Today and tomorrow – the rise of gas

Last edited: 2 June 2015

Why is natural gas the fuel of the future? BP Magazine looks at some of the numbers behind the story of the world’s strongest-growing and cleanest fossil fuel

Over the next 20 years, natural gas is expected to catch up with oil and coal and emerge as the main hydrocarbon component of a more sustainable energy mix. The fastest-growing fossil fuel – which is primarily methane – is mainly used for power generation, as well as in homes, offices, shops and other commercial locations for heating and cooling. It’s also a raw material in the production of fertilizer and other chemicals – and it is sometimes used as a fuel for transport as well. 

How and where is gas used?

Looking ahead: gas sufficiency

The world’s demand for energy keeps on growing and gas resources are abundant. Therefore, gas has a big role to play in ensuring there is sufficient energy to meet global needs.

Over the past decade, the world has consumed around 30 trillion cubic metres of gas – but reserves today are 30 trillion cubic metres more than they were in 2004. In other words, the industry has replaced what was used and then added the same amount again. There are decades’ worth of reserves to support growth and development.

Top 10 countries with largest proved reserves

Natural gas resources include so-called ‘unconventional’ gas, including shale deposits, coal bed seams and ‘tight’ rocks (where the gas is trapped underground in very low permeability rock formations). Most of these resources have not yet become ‘proved’ reserves.

The majority of today’s unconventional gas production comes from the US – and future forecasts point to shale gas accounting for a larger share of the bigger ‘gas’ pie: from less than 10% of total gas production today to more than 20% in 2035. According to the US government, the US actually only has the world’s fourth largest shale resources – after China, Argentina and Algeria.

Looking ahead: gas security

The world wants energy security, and gas provides energy that is both accessible and affordable. The challenge comes from connecting gas with the people who need it.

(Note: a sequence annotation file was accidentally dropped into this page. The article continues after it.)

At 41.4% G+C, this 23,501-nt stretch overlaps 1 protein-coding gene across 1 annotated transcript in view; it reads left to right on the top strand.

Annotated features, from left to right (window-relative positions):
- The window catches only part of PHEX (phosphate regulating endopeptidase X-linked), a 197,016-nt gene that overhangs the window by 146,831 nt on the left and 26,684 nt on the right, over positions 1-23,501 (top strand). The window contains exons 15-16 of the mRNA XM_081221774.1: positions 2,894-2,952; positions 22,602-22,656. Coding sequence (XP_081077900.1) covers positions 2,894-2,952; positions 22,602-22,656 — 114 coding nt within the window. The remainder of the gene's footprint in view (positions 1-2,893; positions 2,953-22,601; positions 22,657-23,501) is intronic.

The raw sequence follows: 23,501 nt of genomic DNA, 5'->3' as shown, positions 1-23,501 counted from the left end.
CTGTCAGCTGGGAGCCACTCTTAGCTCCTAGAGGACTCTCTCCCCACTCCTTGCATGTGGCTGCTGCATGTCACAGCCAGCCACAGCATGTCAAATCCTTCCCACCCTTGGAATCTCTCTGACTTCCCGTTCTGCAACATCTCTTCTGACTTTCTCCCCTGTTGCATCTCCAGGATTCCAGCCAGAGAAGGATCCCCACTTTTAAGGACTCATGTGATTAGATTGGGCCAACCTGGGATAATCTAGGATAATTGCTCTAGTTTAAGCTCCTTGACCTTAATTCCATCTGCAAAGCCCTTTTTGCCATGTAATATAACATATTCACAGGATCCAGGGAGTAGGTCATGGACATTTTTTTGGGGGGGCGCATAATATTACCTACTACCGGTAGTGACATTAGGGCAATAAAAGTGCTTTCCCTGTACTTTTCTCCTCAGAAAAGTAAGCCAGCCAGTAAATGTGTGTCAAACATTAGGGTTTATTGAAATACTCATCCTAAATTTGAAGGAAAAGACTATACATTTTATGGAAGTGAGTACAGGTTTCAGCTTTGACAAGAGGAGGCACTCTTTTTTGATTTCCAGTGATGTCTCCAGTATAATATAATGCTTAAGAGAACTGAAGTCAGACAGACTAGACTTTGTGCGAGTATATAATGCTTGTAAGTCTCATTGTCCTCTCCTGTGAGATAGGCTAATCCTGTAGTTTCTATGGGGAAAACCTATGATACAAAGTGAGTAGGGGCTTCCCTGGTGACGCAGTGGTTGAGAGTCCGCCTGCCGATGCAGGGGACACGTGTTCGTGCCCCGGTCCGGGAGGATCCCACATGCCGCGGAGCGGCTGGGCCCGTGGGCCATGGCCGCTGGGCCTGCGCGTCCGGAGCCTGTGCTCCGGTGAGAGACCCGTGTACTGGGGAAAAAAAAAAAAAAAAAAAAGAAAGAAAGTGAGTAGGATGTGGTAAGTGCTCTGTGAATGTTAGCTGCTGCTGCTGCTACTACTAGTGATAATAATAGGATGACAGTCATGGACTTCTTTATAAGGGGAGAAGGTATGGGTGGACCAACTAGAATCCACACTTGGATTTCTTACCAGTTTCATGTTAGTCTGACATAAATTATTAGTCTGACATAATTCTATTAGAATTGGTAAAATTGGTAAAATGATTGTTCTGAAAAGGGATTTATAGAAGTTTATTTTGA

The world’s largest producers and consumers of natural gas in 2013

In the 21st century, a more global market is emerging as gas is travelling further than ever – thanks to pipelines and the growth of the liquefied natural gas (LNG) industry. In its liquefied form, transport by ship – or sometimes road – becomes possible.

Natural gas becomes liquid at around -162°C at atmospheric pressure and this liquefied state allows the gas to be shrunk to 1/600th of its original volume. At a liquefaction plant, all heavier hydrocarbons are removed from the natural gas, leaving pure methane.

It is then carried by specially-designed LNG carriers, such as BP Shipping’s GEM class vessels that can carry a cargo of 155,000 cubic metres, equivalent to 62 Olympic swimming pools. At its destination, the LNG is re-gasified for use.

LNG trade contributes to energy security as it means non-producing nations are not solely reliant on pipelines, but can tap into the emerging global LNG market. BP’s Energy Outlook 2035 forecasts that LNG will overtake piped gas as the dominant form of traded product in two decades.

Energy security is also strengthened by diversifying supply. BP is leading new projects in Azerbaijan, Oman and Egypt that will bring more gas to these nations and others.

Shah Deniz gas field, Caspian Sea

New 3,500km southern energy corridor to bring supplies to Southern Europe.

Khazzan reservoirs, Oman

Set to increase the country’s domestic supply by around one third.

West Nile Delta, Egypt

Planned $12 billion investment set to produce equivalent to around 25% of the country’s current production.
Gas-fired power stations also provide a flexible source of power, and therefore can have a role to play in balancing intermittent supplies, such as wind and solar, that are generally local and, in that sense, secure. In this way, gas supports more sustainable sources of power.

Looking ahead: sustainability

Different fuels emit different levels of carbon dioxide when they are burned to create energy. Gas is the cleanest of the fossil fuels and typically emits around half as much carbon as coal when used to generate power. The chart below compares the amounts of carbon dioxide emitted per unit of heat content generated.
According to the BP Energy Outlook 2035, replacing just one per cent of the coal currently burned for power would cut carbon emissions as much as increasing renewable power generation by 11%.

Policies that encourage lower carbon energy will give gas an increasing role as a cleaner alternative to coal.

In its sustainability reporting, BP says: “We believe that putting a price on carbon – one that treats all carbon equally, whether it comes out of a smokestack or a car exhaust – will make energy efficiency more attractive and lower-carbon energy sources more competitive.”

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